If there was any doubt about the fragility of the newspaper business, look no further than the strike by Winnipeg Free Press workers, now in its - aw, forget it - has anyone under 30 even noticed?
Back in 1977, I was a carrier for the Winnipeg Tribune; I'm fairly confident that it was 1977, because I got the route so that I could collect Star Wars figures, which had just come out that year. As far as I was concerned, the only way I could ever drive a landspeeder on Tatooine was to first deliver papers out of a wagon in Winnipeg.
It was a hard work: it was my job to get the paper delivered in rain, sunshine, sleet, and snow sometime every night between...oh, 6 and 10 p.m., if I didn't have anything better to do. OK, it wasn't hard work, but it was "work" at a time when other kids were often described as "drug-crazed" and acted as though shoplifting Mojos from 7-Eleven was a way of life.
And - no kidding - for some people along the route, it was like Christmas when they got their paper. It was common to see folks waiting in their front door for the paper to be delivered, having waited patiently all day and most of the evening for YESTERDAY'S news. Quaint, eh?
Despite being a Tribune delivery boy, the Free Press was the paper I loved to read. To me, movie reviewers Paul McKie and Leonard Klady were as great, if not better than, Siskel and Ebert. Gordon Sinclair was on par with 60 Minutes. The movie and concert listings were the only way to know what was up on the weekend. And anyone lucky enough to actually be covered in the paper was a celebrity for the ages.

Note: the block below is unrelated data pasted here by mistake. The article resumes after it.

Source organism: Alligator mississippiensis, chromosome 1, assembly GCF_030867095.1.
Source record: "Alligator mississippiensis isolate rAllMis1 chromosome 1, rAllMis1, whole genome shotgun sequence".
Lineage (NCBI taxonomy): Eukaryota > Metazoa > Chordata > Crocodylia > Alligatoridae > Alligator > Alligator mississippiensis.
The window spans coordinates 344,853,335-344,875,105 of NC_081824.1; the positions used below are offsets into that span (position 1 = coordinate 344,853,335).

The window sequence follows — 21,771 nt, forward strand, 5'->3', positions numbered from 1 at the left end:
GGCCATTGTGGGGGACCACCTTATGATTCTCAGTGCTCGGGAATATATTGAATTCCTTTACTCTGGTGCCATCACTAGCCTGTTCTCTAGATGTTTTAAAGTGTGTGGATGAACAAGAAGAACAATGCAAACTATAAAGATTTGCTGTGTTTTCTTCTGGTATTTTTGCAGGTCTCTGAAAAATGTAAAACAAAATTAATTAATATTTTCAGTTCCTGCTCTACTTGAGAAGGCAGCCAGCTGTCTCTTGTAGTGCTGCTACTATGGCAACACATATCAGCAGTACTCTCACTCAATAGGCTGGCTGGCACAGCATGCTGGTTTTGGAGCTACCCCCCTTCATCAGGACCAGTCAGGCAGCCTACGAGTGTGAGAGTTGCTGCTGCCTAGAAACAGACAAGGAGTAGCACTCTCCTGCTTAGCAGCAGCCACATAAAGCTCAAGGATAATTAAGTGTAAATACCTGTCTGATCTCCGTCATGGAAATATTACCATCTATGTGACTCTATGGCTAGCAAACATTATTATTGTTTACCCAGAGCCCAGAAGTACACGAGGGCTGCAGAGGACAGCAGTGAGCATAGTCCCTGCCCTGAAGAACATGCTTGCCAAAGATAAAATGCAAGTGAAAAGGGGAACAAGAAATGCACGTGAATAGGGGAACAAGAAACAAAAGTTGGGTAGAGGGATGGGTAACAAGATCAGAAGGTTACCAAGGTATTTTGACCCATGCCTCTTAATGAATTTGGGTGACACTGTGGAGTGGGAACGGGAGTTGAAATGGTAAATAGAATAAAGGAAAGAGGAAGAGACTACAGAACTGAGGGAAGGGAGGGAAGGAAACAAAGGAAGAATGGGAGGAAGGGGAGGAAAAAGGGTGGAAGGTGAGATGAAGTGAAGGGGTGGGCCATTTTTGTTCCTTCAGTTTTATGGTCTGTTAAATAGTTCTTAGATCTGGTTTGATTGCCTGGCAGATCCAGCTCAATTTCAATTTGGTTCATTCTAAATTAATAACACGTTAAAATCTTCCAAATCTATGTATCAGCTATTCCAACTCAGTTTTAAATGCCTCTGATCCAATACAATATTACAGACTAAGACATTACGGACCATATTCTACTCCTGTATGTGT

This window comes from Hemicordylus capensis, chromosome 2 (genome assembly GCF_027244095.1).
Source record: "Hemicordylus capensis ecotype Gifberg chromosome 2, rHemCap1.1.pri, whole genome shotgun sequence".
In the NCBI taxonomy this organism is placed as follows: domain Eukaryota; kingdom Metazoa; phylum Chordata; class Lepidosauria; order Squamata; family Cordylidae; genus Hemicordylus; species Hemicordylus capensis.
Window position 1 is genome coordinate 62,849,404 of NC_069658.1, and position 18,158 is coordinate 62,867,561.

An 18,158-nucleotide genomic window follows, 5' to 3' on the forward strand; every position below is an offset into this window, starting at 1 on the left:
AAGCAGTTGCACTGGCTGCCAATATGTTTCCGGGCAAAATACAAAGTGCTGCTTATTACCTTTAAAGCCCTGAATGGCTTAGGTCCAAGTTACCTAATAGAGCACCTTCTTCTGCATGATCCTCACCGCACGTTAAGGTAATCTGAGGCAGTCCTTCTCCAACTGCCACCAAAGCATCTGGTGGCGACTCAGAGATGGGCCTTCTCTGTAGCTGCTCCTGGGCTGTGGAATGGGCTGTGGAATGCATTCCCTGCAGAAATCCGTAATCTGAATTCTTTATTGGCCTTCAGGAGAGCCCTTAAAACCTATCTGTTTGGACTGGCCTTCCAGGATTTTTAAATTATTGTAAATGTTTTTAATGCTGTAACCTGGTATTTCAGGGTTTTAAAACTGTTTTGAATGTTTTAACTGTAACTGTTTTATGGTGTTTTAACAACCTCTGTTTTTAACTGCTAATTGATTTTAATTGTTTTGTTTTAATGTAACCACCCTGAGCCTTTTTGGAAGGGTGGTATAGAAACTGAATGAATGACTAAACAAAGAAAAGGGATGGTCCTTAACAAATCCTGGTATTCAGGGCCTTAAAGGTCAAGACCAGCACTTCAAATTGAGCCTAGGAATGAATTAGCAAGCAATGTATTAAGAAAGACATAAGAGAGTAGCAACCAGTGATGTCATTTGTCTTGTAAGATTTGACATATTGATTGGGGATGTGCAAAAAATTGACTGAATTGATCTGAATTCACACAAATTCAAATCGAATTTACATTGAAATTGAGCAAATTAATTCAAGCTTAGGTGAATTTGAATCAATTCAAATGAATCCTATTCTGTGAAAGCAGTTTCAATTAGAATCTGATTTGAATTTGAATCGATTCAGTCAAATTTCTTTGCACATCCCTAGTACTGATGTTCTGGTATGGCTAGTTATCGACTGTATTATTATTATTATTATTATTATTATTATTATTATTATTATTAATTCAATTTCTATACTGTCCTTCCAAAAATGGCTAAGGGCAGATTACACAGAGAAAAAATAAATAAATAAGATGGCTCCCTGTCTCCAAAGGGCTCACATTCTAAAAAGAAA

That was before the dark times. Before the Empire.
Last night, Neil Young played MTS Centre. The concert was great - much better than the last time he did a solo show here - and he briefly talked about how his father, Scott Young, once worked for the Winnipeg Free Press. Young said that he still has a photo of his dad in a press room, drinking a bottle of Coke.
"If no one's going to write about this show," said Young, "I guess I'll just have to write my own review."
And that pretty much sums up why - yipes - we don't need the newspaper anymore. The Internet proves that there are limitless numbers of people who will be reporters for free. A question I ask my students every year when we talk about newspapers and print journalism: "Do you need to wear a shirt and tie and have a notebook to still be considered a journalist?" Increasingly, the answer is "no."
1. The only thing that keeps newspapers alive is ad revenue.
According to a friend who works at the Free Press, ad revenue was down a whopping $500,000 in September from the previous year. It is often said that Free Press reporters are the highest-paid reporters in Canada. How can a newspaper continue to pay out more money than what it takes in?
2. Why do we need a newspaper when we have eBay, Pollstar, and Craigslist?
3. The idea that the newspaper funnels information to "everyone" is dead. We all want to be our own content supervisors now.
4. And how, exactly, does reading about a plane crash in the paper on a Tuesday help me when I read about it online on the previous Saturday?
I fear that we're getting closer and closer to the last-season, last-scene of the Mary Tyler Moore Show. Would the last reporter out of the building please turn out the lights? -30-
As I mentioned in a previous blog, the state of the newspaper business is nicely (and depressingly) summarized in a documentary on the DVD set of the last season of the Wire, and on a really great episode of Frontline, called "What's happening to the news?"